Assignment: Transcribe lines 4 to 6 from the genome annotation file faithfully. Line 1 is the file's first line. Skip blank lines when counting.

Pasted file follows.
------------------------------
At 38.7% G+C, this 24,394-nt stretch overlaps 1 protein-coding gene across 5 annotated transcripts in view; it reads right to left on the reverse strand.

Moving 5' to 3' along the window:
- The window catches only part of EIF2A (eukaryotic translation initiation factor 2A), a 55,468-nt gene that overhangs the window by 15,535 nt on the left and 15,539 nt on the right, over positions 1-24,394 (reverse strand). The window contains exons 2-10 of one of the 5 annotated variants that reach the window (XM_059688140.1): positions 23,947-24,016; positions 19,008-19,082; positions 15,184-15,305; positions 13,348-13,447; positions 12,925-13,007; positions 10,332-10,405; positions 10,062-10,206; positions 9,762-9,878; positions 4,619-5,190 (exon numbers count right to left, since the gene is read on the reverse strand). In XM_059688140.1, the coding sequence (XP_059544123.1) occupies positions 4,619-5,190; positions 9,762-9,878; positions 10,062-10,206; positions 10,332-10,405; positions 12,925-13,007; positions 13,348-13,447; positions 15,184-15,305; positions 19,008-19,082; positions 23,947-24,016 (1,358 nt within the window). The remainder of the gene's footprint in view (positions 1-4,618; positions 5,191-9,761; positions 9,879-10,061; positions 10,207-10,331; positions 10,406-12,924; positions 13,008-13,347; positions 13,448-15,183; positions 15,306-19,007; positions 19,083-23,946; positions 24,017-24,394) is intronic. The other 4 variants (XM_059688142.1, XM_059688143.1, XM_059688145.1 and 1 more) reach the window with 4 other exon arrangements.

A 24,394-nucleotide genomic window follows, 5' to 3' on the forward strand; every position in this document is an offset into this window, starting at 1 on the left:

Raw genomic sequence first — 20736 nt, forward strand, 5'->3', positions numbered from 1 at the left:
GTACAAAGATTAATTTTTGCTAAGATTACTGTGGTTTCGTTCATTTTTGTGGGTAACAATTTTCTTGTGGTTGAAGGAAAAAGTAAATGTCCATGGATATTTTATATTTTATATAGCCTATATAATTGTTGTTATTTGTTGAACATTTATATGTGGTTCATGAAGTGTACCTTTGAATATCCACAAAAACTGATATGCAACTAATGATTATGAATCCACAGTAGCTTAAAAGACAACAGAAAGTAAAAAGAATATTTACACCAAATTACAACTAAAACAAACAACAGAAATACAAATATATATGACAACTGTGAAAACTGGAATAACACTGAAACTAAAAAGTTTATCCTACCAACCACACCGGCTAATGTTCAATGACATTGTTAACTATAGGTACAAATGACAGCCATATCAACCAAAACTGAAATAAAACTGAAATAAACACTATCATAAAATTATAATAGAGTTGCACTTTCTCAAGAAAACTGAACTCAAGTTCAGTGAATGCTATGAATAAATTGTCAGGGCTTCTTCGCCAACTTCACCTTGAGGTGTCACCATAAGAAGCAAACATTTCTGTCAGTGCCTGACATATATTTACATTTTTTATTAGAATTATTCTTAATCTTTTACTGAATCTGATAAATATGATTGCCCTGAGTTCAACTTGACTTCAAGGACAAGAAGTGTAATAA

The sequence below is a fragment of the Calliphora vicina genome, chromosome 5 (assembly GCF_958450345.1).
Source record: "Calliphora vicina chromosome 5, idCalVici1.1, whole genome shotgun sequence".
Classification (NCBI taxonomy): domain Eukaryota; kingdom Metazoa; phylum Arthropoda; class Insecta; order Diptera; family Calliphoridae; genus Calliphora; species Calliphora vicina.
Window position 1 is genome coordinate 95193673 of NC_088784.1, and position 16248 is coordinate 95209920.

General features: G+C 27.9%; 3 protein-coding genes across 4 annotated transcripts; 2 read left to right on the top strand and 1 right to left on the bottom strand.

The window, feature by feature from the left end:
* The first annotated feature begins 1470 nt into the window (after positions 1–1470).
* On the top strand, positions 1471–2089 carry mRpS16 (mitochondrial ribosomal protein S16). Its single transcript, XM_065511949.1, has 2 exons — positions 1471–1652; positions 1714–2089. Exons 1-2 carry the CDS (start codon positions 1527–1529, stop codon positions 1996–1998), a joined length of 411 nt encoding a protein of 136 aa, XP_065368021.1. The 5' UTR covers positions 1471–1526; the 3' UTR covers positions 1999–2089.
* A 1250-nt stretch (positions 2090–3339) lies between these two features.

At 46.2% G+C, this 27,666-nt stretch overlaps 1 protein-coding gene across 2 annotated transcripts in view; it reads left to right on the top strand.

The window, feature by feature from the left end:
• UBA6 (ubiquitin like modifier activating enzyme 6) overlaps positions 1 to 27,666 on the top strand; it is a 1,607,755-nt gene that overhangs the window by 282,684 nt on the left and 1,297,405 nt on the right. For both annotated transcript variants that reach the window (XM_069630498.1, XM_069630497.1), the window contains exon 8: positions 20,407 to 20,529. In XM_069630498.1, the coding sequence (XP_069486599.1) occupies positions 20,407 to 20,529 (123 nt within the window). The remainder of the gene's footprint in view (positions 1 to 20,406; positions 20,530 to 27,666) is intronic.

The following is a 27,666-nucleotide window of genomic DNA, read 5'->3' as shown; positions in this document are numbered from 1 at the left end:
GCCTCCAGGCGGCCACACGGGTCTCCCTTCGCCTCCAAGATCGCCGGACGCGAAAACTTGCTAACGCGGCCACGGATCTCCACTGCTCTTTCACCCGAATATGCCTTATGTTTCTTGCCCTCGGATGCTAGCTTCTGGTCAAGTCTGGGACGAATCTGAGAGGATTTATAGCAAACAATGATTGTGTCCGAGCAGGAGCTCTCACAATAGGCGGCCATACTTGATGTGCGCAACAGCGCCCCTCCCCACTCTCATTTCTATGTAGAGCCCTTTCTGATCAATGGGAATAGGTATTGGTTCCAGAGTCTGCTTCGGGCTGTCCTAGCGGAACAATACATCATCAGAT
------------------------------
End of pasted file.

A 24,394-nucleotide genomic window follows, 5' to 3' on the forward strand; every position in this document is an offset into this window, starting at 1 on the left:

Raw genomic sequence first — 20736 nt, forward strand, 5'->3', positions numbered from 1 at the left:
GTACAAAGATTAATTTTTGCTAAGATTACTGTGGTTTCGTTCATTTTTGTGGGTAACAATTTTCTTGTGGTTGAAGGAAAAAGTAAATGTCCATGGATATTTTATATTTTATATAGCCTATATAATTGTTGTTATTTGTTGAACATTTATATGTGGTTCATGAAGTGTACCTTTGAATATCCACAAAAACTGATATGCAACTAATGATTATGAATCCACAGTAGCTTAAAAGACAACAGAAAGTAAAAAGAATATTTACACCAAATTACAACTAAAACAAACAACAGAAATACAAATATATATGACAACTGTGAAAACTGGAATAACACTGAAACTAAAAAGTTTATCCTACCAACCACACCGGCTAATGTTCAATGACATTGTTAACTATAGGTACAAATGACAGCCATATCAACCAAAACTGAAATAAAACTGAAATAAACACTATCATAAAATTATAATAGAGTTGCACTTTCTCAAGAAAACTGAACTCAAGTTCAGTGAATGCTATGAATAAATTGTCAGGGCTTCTTCGCCAACTTCACCTTGAGGTGTCACCATAAGAAGCAAACATTTCTGTCAGTGCCTGACATATATTTACATTTTTTATTAGAATTATTCTTAATCTTTTACTGAATCTGATAAATATGATTGCCCTGAGTTCAACTTGACTTCAAGGACAAGAAGTGTAATAA